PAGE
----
ALERT – After the death of partner organisation’s employee, HI condemns continuous bombings

Posted by: on Mar 15, 2018 | No Comments

A staff member from a Syrian organisation that Humanity and Inclusion (HI) partners with was killed yesterday. Mustafa, his wife and their two children – both under the age of 8 years old – were killed by shelling in Hamouriyeh, Eastern Ghouta.

7 years of the Syrian conflict

As today marks the 7th anniversary of the Syrian conflict, HI condemns once again bombing and shelling of populated areas and calls on all parties to the conflict to protect civilians.

HI is deeply saddened by this loss of life. As today the Syrian crisis enters into its 8th year, with no end to the conflict in sight, HI deems it unacceptable that civilians in Syria, including humanitarian workers, continue to be targets and victims of the armed conflict.

Hamouriyeh is a small town within Eastern Ghouta and is currently the site of intense bombardment. It is unclear whether Mustafa and his family were trying to flee the bombardment when they were killed, or if they were seeking shelter in a building that was hit by the shelling. Three other partner staff members were injured while trying to assist those who had been injured in the same area.

Mustafa worked as a risk education team leader for over two years. His role was pivotal to informing and protecting his community from the risks associated with explosive hazards and explosive remnants of war. He managed a mobile team which conducted outreach activities across different communities in Eastern Ghouta. Their sessions focused particularly on schools, teaching young Syrians about these hazards. Children are often injured or killed while playing with the remains of explosive hazards that are used during conflict.

“The risk education team were visiting communities on a daily basis until the bombardment of Eastern Ghouta intensified in February 2018. The escalation of violence prevented the team from doing their routine work. Many of the team were displaced from their own homes, as their towns became increasingly unsafe to stay in, and it became too dangerous to move around the enclave on a daily basis. HI calls on the parties to the conflict in Syria to immediately stop the use of explosive weapons in populated areas and to ensure better protection of humanitarian workers. Civilians like Mustafa and his colleagues have been, and will continue to be most effective and efficient way to respond to humanitarian needs in such terrible conditions”, says HI Advocacy Director Anne Héry.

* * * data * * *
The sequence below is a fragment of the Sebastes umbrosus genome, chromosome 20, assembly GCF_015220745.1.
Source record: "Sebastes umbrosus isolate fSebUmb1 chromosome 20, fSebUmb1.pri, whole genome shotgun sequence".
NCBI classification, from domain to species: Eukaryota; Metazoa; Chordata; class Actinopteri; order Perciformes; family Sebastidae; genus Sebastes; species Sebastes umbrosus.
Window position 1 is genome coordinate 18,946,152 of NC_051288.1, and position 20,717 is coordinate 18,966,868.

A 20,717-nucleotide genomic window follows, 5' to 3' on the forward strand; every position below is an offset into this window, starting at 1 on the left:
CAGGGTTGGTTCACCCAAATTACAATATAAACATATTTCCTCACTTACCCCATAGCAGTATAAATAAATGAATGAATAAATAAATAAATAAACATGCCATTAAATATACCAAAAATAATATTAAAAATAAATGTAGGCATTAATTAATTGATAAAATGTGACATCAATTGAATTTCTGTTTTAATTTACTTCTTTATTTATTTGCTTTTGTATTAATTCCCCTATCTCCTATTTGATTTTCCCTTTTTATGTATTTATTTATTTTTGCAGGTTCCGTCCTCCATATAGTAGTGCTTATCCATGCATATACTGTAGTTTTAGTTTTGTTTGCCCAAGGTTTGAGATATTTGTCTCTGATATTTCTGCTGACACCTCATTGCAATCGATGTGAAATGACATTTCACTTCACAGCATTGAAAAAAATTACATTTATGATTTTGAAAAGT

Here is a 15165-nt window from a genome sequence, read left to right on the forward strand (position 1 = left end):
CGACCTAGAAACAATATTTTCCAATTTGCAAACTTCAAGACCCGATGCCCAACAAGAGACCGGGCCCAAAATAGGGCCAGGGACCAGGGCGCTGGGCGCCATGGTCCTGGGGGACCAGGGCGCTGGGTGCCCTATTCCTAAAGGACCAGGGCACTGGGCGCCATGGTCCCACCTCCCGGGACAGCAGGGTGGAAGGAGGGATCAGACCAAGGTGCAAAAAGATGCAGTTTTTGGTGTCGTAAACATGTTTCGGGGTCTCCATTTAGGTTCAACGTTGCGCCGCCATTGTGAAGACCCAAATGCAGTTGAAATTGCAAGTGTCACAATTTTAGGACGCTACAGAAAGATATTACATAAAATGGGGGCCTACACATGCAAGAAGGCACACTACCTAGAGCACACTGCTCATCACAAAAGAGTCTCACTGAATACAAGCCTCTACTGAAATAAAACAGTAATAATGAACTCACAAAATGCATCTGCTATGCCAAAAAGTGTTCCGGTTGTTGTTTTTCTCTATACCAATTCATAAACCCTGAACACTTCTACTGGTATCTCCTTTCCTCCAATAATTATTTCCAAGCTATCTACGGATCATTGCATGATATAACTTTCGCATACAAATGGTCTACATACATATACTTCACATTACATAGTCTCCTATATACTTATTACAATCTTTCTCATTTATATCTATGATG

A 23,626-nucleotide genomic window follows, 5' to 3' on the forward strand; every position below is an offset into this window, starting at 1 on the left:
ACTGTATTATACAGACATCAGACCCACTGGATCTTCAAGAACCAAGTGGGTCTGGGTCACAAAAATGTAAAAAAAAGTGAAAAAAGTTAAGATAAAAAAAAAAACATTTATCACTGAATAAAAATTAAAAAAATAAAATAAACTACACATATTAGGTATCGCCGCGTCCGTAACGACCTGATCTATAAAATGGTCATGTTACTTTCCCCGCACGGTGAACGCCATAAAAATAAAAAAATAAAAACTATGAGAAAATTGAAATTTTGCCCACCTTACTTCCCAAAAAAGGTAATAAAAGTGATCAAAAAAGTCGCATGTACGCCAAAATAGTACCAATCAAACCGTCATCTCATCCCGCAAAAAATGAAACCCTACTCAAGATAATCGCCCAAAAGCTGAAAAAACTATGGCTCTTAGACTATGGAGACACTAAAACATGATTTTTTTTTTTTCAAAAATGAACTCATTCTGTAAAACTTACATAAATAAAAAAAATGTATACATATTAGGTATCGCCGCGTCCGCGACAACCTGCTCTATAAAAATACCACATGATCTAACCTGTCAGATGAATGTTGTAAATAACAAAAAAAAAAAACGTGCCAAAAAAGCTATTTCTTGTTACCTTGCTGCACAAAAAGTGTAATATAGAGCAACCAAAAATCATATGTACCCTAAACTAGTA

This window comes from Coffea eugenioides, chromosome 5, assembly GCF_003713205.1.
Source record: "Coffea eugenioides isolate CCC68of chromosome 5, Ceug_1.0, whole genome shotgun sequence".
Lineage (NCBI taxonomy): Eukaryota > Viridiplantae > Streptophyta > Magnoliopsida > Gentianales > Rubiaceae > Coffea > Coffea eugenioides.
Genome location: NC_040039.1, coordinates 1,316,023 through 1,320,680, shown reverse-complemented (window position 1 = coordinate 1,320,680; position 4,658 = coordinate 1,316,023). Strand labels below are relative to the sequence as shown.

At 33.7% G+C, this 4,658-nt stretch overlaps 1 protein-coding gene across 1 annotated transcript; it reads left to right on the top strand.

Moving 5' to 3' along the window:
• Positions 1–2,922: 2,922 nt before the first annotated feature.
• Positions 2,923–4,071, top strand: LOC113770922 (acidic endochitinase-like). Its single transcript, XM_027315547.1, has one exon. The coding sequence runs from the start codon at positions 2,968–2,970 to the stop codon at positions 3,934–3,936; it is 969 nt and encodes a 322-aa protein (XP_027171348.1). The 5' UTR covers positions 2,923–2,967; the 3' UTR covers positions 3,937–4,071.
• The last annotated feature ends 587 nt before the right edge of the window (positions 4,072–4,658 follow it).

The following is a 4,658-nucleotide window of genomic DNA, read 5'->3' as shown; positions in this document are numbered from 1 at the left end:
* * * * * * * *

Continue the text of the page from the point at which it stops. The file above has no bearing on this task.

Humanitarian workers provide life-saving assistance, but teachers, nurses and other civil servants have also maintained services that are essential to a robust and functioning society. If and when control of areas changes, humanitarian workers must be allowed to stay and continue their work in all its forms, if this is their choice. With their continued presence, and protection, populations in need can be assured that essential services will be maintained.

Humanitarian access must urgently be granted across Syria to respond to the direct need of the population exhausted by 7 years of the conflict.

According to the UN office of Humanitarian Affairs (OCHA), reports indicate that the overall number of civilians killed in Eastern Ghouta between the 18th of February and the 11th of March could have reached over 1,100, while it is reported that over 4,000 people have been injured. Although some civilian evacuations began on the 11th of March, there are still hundreds of thousands of people who are trapped under bombardment and remain unable to flee or reach evacuation corridors.

 


HI against the bombing of civilians

HI launched its “Stop Bombing Civilians” campaign in March 2016. The campaign calls on states to take immediate action and develop a political declaration to reduce harm and increase the protection of civilians living through conflict. States must stop the use of explosive weapons in populated areas and provide assistance to victims including affected communities. The organization is asking the general public to sign its international petition. It will be handed over to the United Nations and policy makers in September 2018.